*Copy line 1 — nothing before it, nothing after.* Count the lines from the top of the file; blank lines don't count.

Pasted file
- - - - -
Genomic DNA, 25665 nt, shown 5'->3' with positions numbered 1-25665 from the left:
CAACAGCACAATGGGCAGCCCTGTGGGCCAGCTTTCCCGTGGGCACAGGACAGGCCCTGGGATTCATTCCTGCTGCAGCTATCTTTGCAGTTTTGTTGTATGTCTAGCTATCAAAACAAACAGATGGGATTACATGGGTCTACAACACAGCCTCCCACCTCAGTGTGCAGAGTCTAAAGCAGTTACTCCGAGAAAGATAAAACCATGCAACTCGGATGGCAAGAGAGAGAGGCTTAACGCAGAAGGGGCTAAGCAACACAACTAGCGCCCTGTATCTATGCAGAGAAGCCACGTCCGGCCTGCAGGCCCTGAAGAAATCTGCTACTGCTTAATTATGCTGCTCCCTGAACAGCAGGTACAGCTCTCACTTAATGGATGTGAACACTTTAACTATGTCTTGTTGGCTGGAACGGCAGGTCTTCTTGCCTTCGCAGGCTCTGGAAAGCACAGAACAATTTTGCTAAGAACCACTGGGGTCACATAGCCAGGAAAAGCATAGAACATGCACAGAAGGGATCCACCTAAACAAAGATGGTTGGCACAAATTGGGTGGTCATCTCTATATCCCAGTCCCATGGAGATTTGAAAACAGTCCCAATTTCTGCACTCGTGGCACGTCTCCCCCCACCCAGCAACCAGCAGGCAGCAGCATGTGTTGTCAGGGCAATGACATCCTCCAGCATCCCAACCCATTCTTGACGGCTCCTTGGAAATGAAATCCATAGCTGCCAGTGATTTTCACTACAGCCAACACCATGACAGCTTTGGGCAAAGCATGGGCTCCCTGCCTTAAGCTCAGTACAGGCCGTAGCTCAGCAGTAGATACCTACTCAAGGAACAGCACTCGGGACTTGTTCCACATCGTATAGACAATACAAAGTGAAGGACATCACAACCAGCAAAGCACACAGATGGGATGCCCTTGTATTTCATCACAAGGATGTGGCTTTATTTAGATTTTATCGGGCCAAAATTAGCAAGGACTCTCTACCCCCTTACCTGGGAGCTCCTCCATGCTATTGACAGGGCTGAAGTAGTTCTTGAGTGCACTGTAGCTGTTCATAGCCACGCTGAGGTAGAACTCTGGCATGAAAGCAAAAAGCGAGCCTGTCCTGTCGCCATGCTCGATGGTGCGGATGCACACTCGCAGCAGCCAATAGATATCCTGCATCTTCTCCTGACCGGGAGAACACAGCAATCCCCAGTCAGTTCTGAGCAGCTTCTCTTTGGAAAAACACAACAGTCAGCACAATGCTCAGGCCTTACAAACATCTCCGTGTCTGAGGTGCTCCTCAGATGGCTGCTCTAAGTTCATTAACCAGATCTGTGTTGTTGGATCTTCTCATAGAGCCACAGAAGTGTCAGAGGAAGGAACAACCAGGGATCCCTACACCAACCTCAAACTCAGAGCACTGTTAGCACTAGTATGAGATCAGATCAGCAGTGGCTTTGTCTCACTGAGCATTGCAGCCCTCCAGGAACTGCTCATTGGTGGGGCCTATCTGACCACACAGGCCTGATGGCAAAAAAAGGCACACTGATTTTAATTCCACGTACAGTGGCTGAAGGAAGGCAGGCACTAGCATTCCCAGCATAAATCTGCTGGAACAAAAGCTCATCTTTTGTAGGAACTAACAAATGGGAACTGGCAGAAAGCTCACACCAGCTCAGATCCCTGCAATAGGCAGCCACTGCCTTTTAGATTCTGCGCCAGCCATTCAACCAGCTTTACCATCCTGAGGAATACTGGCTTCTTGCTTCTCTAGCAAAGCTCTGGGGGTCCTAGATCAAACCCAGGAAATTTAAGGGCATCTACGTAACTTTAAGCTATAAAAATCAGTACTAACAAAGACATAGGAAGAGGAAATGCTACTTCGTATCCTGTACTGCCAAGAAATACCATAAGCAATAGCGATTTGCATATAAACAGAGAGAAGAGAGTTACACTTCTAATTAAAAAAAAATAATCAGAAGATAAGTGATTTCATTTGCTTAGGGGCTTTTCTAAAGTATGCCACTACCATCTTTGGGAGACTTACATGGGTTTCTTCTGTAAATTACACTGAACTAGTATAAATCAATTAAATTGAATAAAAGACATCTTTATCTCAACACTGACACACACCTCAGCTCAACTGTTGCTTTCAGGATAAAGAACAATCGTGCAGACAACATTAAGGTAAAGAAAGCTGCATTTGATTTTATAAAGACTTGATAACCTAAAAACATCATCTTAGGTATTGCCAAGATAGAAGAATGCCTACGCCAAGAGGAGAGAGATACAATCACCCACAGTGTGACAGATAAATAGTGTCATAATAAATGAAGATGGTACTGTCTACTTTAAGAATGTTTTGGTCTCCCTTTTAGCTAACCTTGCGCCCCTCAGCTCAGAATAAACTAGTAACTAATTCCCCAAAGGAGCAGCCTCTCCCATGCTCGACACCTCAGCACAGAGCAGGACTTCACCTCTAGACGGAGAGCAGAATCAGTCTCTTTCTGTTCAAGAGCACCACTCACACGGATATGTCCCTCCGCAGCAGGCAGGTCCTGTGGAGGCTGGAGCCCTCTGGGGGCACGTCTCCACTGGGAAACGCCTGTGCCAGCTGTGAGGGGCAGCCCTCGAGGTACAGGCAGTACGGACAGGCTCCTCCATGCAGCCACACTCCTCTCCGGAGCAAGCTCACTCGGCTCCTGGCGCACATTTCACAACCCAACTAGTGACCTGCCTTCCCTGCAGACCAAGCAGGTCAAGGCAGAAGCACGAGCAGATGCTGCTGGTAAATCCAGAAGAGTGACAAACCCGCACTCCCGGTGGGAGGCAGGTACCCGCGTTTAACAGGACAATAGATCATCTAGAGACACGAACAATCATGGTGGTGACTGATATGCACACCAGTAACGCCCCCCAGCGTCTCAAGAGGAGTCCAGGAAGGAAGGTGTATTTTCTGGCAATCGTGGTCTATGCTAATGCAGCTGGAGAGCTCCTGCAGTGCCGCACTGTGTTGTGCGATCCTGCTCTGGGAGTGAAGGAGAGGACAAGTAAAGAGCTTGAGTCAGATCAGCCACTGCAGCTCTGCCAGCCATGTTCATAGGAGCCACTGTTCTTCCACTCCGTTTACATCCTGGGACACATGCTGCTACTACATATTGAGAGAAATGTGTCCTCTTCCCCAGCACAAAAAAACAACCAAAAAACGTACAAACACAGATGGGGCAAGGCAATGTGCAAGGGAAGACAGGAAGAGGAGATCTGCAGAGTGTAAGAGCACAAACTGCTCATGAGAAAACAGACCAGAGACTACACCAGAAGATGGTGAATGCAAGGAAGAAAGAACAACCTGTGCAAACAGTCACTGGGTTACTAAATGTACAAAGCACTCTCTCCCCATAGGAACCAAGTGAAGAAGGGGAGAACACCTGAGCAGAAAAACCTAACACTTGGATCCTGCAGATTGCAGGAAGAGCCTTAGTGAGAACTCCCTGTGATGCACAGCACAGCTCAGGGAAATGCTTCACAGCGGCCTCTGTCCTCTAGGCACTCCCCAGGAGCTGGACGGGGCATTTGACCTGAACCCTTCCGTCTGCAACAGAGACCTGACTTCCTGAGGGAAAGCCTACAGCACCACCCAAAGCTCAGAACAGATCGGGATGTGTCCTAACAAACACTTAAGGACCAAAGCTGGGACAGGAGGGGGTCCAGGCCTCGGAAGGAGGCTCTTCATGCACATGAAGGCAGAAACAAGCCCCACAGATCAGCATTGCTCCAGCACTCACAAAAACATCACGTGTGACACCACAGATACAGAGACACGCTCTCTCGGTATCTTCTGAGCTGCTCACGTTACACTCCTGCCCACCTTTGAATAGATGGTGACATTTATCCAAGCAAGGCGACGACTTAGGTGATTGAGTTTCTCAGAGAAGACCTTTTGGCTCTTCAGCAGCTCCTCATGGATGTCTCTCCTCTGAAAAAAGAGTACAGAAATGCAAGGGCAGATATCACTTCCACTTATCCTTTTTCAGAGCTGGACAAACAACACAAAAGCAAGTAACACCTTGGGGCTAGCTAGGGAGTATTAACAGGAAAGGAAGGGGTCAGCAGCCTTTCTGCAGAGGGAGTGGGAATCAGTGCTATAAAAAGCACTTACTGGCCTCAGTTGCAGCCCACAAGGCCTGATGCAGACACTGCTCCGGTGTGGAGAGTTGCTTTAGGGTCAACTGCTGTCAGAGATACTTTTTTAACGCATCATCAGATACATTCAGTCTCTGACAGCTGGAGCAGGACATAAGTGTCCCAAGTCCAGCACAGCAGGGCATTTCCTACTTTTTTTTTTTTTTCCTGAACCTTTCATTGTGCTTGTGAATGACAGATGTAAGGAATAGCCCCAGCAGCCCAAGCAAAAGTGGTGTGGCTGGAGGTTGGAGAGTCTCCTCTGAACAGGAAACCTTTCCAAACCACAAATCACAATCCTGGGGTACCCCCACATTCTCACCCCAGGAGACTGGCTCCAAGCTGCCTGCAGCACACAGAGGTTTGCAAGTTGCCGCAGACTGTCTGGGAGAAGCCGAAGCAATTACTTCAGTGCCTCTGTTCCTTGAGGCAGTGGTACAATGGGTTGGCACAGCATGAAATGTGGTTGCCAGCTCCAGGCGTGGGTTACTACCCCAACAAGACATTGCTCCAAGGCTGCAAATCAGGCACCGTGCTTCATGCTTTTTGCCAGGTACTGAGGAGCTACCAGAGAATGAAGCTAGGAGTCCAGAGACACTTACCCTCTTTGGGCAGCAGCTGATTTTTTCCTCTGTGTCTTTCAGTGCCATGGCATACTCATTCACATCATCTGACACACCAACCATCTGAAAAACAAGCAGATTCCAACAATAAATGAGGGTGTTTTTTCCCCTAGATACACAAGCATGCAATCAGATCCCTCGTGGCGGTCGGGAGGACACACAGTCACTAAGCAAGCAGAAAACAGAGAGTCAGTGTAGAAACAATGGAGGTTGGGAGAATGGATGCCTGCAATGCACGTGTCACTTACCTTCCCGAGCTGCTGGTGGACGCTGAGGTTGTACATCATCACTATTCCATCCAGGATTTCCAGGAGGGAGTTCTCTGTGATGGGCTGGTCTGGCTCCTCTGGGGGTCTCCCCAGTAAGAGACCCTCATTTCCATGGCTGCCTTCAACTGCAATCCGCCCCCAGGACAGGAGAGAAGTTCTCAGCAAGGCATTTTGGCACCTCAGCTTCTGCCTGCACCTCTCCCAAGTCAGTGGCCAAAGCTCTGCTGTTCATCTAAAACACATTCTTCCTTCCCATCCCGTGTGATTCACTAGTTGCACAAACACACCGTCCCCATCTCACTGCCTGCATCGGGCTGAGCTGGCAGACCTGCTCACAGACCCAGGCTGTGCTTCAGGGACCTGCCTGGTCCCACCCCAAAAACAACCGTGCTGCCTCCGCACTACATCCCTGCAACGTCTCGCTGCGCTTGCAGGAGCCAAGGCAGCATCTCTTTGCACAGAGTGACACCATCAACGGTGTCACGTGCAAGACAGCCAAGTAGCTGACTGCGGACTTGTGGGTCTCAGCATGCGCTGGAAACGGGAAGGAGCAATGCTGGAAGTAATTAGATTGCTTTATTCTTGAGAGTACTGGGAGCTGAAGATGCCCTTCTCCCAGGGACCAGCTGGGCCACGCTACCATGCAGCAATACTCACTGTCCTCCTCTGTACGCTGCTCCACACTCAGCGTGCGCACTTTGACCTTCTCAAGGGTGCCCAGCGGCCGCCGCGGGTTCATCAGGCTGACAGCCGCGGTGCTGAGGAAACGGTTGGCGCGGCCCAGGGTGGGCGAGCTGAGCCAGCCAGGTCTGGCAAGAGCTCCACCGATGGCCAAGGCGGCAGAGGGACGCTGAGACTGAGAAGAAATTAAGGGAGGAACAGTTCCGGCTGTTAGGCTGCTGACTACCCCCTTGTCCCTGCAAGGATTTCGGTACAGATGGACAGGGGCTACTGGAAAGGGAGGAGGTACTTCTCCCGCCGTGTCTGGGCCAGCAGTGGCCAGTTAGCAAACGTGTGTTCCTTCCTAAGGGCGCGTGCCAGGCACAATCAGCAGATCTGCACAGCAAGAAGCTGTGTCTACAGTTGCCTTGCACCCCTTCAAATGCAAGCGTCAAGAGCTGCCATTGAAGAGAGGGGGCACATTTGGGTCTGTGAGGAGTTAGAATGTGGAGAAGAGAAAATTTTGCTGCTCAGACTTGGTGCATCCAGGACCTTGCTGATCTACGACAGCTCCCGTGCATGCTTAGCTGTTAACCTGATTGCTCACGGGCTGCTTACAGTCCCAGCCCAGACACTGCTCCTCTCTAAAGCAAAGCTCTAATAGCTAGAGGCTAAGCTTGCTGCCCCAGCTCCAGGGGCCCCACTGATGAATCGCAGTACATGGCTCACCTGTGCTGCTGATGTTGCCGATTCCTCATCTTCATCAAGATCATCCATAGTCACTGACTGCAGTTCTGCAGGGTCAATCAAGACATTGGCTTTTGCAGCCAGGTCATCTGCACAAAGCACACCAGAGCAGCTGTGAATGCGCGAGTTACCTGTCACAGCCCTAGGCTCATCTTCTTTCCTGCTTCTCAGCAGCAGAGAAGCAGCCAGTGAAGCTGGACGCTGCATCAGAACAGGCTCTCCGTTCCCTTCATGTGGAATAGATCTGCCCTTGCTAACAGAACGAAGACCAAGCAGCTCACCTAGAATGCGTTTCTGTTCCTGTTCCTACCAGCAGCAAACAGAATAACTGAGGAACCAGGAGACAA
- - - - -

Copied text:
Genomic DNA, 25665 nt, shown 5'->3' with positions numbered 1-25665 from the left: